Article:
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    Advancements in volume electron microscopy mean it is now possible to generate thousands of serial images at nanometre resolution overnight, yet the gold standard approach for data analysis remains manual segmentation by an expert microscopist, resulting in a critical research bottleneck. Although some machine learning approaches exist in this domain, we remain far from realizing the aspiration of a highly accurate, yet generic, automated analysis approach, with a major obstacle being lack of sufficient high-quality ground-truth data. To address this, we developed a novel citizen science project, Etch a Cell, to enable volunteers to manually segment the nuclear envelope (NE) of HeLa cells imaged with serial blockface scanning electron microscopy. We present our approach for aggregating multiple volunteer annotations to generate a high-quality consensus segmentation and demonstrate that data produced exclusively by volunteers can be used to train a highly accurate machine learning algorithm for automatic segmentation of the NE, which we share here, in addition to our archived benchmark data. © 2021 The Authors. Traffic published by John Wiley & Sons Ltd.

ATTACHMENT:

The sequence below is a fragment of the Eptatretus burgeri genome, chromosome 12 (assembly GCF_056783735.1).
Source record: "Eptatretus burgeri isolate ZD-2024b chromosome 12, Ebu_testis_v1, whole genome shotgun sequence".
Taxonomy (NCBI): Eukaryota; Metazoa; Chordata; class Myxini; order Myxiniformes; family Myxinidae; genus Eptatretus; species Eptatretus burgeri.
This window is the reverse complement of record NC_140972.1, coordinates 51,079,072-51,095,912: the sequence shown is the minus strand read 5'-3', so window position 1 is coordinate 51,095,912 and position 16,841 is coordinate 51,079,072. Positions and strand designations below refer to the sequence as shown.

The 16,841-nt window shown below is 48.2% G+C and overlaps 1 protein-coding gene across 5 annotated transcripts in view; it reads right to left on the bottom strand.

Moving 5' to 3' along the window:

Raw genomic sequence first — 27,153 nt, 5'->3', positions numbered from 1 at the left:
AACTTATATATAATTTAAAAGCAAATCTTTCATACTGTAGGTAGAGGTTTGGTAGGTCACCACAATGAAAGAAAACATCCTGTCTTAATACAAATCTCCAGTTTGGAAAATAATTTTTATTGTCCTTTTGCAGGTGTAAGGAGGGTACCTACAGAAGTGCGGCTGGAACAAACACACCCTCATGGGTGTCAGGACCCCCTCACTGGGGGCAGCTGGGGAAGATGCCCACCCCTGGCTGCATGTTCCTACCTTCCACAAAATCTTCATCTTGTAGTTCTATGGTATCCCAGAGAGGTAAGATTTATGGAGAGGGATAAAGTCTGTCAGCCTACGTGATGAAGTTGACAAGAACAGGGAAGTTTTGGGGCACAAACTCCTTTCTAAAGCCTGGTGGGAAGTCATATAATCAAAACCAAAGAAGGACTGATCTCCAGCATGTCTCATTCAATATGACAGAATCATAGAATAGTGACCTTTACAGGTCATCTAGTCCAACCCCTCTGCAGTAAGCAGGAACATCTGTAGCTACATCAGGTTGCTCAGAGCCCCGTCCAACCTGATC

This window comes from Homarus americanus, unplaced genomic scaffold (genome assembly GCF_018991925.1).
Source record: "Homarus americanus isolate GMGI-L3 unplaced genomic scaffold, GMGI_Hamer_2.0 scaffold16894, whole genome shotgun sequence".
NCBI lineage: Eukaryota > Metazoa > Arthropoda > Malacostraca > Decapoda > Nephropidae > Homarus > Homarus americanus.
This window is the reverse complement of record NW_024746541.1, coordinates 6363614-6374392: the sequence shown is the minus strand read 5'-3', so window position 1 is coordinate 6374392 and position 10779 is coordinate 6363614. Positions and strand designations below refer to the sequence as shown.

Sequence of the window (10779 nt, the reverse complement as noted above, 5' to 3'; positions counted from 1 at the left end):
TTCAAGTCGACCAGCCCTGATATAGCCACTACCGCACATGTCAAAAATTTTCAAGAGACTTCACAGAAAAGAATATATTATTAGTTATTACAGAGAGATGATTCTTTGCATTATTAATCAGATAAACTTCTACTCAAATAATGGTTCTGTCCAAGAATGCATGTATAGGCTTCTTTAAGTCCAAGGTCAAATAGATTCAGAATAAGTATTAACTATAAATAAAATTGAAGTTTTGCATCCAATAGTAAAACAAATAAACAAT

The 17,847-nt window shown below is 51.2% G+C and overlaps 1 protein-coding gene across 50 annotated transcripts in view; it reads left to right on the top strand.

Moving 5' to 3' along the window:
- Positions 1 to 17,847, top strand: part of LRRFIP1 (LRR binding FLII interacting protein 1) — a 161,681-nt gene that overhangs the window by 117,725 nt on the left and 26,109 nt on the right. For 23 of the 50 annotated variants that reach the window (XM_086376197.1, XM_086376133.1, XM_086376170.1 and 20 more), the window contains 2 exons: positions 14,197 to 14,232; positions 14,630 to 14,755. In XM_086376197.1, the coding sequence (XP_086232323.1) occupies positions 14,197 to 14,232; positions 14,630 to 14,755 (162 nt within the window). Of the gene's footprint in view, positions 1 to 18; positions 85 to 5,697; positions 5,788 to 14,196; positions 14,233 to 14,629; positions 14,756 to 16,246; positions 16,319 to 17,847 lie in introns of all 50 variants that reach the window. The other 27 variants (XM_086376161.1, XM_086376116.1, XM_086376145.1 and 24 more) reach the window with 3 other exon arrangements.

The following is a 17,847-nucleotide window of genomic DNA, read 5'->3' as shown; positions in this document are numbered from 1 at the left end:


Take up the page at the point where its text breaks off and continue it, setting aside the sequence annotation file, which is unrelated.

Helen Spiers, Harry Songhurst, Luke Nightingale, Joost de Folter, Zooniverse Volunteer Community, Roger Hutchings, Christopher J Peddie, Anne Weston, Amy Strange, Steve Hindmarsh, Chris Lintott, Lucy M Collinson, Martin L Jones. Deep learning for automatic segmentation of the nuclear envelope in electron microscopy data, trained with volunteer segmentations. Traffic (Copenhagen, Denmark). 2021 Jul;22(7):240-253

    PMID: 33914396

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